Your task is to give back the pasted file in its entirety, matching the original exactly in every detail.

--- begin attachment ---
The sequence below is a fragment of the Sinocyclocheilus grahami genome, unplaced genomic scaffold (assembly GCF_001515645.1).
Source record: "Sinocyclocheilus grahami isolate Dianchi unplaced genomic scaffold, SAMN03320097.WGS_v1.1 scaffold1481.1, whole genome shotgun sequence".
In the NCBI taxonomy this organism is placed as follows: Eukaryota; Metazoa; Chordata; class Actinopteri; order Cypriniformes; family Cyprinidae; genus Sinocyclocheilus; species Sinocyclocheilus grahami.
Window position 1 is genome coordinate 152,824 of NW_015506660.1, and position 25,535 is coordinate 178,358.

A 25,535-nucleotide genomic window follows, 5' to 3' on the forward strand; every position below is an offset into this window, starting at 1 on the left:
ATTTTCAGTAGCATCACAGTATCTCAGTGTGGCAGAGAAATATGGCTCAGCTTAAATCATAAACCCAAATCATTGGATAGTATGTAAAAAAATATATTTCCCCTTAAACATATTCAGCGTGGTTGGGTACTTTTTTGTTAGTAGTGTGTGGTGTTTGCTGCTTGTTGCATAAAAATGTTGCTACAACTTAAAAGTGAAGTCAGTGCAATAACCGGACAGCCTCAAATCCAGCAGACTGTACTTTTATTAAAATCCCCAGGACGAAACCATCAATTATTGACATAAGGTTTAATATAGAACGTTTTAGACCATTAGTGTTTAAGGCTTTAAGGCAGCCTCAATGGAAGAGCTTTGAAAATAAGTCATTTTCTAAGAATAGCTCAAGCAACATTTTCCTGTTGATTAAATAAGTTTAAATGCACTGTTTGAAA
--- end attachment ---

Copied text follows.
The sequence below is a fragment of the Sinocyclocheilus grahami genome, unplaced genomic scaffold (assembly GCF_001515645.1).
Source record: "Sinocyclocheilus grahami isolate Dianchi unplaced genomic scaffold, SAMN03320097.WGS_v1.1 scaffold1481.1, whole genome shotgun sequence".
In the NCBI taxonomy this organism is placed as follows: Eukaryota; Metazoa; Chordata; class Actinopteri; order Cypriniformes; family Cyprinidae; genus Sinocyclocheilus; species Sinocyclocheilus grahami.
Window position 1 is genome coordinate 152,824 of NW_015506660.1, and position 25,535 is coordinate 178,358.

A 25,535-nucleotide genomic window follows, 5' to 3' on the forward strand; every position below is an offset into this window, starting at 1 on the left:
ATTTTCAGTAGCATCACAGTATCTCAGTGTGGCAGAGAAATATGGCTCAGCTTAAATCATAAACCCAAATCATTGGATAGTATGTAAAAAAATATATTTCCCCTTAAACATATTCAGCGTGGTTGGGTACTTTTTTGTTAGTAGTGTGTGGTGTTTGCTGCTTGTTGCATAAAAATGTTGCTACAACTTAAAAGTGAAGTCAGTGCAATAACCGGACAGCCTCAAATCCAGCAGACTGTACTTTTATTAAAATCCCCAGGACGAAACCATCAATTATTGACATAAGGTTTAATATAGAACGTTTTAGACCATTAGTGTTTAAGGCTTTAAGGCAGCCTCAATGGAAGAGCTTTGAAAATAAGTCATTTTCTAAGAATAGCTCAAGCAACATTTTCCTGTTGATTAAATAAGTTTAAATGCACTGTTTGAAA